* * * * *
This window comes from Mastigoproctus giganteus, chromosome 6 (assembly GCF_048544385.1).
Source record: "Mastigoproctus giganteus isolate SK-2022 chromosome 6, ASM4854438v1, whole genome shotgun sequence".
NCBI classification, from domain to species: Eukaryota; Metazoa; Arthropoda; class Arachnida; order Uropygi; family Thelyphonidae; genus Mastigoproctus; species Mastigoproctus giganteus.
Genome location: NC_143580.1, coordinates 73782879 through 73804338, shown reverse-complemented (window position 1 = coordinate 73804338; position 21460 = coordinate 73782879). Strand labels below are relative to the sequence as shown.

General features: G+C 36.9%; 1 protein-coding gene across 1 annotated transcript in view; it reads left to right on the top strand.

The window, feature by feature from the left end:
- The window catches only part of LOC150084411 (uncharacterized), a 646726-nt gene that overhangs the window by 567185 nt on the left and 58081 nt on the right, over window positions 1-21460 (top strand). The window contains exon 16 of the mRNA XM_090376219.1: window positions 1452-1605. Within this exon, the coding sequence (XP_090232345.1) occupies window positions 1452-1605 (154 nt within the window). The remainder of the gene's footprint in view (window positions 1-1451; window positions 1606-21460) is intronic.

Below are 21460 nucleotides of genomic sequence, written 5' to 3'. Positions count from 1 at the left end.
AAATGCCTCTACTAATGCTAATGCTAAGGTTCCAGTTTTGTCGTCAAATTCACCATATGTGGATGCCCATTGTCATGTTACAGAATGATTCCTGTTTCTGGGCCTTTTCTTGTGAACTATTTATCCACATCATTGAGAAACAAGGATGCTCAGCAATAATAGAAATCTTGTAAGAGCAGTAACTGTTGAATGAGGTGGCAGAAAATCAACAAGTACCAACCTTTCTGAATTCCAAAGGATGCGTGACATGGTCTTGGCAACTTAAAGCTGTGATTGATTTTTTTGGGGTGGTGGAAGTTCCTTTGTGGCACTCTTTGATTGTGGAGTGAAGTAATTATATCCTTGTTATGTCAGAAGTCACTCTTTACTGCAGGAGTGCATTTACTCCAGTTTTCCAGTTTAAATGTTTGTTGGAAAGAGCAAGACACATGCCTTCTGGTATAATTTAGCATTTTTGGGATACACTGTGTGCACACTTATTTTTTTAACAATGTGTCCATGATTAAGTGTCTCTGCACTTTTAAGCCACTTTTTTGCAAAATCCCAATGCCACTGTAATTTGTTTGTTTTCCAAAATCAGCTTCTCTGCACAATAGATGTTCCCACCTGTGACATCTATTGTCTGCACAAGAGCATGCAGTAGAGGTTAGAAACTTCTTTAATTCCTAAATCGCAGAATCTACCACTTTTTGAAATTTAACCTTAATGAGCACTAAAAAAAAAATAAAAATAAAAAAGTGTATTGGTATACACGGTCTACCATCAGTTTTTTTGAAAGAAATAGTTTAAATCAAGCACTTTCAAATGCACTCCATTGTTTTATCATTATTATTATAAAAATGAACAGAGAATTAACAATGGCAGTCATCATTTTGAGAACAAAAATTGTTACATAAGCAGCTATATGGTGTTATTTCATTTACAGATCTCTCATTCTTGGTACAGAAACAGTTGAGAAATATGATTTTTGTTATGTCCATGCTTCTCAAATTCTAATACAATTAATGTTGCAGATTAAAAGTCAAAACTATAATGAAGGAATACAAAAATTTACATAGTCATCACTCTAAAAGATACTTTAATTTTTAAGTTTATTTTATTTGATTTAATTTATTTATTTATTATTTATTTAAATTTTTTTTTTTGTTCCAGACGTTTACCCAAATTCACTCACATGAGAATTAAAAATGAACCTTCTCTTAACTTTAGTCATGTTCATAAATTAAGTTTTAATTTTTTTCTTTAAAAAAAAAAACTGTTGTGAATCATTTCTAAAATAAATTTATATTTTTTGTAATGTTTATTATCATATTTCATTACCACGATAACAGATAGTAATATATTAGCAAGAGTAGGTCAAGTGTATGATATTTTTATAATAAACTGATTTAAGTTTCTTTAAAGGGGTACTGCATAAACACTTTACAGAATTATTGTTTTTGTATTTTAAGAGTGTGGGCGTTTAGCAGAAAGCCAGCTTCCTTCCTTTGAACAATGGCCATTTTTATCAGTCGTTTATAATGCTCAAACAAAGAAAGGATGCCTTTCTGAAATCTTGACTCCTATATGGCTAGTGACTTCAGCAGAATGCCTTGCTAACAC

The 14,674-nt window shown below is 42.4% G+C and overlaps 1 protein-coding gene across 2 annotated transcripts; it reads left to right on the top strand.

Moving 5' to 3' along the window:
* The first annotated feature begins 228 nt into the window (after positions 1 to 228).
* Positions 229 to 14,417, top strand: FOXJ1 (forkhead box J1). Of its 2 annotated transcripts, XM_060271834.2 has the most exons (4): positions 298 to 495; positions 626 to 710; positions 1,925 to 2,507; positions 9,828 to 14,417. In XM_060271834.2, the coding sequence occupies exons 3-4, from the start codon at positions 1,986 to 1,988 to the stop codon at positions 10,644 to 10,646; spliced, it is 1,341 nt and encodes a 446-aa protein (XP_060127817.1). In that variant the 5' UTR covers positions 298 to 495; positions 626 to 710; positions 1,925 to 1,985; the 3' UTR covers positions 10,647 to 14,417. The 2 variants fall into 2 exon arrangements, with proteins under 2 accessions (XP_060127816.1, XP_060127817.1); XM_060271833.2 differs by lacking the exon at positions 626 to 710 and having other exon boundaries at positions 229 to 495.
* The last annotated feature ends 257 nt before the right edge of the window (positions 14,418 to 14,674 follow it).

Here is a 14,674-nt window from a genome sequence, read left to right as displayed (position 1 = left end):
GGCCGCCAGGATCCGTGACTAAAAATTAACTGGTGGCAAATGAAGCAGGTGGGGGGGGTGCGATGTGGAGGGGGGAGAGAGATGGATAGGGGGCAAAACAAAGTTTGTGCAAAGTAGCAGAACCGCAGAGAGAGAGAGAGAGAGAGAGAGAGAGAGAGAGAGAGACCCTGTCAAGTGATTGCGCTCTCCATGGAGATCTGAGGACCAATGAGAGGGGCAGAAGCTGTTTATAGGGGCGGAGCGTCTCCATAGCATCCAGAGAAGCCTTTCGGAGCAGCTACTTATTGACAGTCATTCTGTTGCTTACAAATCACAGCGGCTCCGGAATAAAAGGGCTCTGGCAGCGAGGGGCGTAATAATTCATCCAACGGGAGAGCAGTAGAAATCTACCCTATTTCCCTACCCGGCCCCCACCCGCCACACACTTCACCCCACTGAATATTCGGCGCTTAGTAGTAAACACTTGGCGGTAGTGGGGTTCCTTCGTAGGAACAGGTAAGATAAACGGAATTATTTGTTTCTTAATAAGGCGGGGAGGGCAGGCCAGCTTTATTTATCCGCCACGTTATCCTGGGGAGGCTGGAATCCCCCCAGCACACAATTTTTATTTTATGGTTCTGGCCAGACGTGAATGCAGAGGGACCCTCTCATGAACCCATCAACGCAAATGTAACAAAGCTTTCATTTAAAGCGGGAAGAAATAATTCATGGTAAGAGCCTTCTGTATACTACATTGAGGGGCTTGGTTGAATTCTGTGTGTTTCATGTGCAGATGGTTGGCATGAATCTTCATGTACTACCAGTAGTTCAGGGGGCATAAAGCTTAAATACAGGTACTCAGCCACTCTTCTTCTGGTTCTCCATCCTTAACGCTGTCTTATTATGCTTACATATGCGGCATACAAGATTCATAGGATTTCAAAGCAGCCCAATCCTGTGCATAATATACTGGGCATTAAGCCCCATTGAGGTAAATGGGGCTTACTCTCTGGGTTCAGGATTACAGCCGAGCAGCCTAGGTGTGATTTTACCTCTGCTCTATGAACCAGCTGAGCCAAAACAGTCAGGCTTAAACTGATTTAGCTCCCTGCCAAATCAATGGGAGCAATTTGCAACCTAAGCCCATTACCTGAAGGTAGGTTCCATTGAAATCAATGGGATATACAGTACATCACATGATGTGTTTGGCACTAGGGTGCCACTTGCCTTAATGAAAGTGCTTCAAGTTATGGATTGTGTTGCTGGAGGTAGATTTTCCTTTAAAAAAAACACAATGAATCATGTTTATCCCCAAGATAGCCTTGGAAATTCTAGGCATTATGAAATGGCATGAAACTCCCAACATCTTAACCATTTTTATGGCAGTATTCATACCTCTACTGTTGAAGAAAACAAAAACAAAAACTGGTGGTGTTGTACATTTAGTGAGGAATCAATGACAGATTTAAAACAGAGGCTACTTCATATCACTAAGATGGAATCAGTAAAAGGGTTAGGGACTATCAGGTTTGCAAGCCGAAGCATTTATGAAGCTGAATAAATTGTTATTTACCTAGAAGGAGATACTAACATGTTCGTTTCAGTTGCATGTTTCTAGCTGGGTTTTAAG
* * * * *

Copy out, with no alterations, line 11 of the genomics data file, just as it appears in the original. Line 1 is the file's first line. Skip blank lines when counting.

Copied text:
Moving 5' to 3' along the window: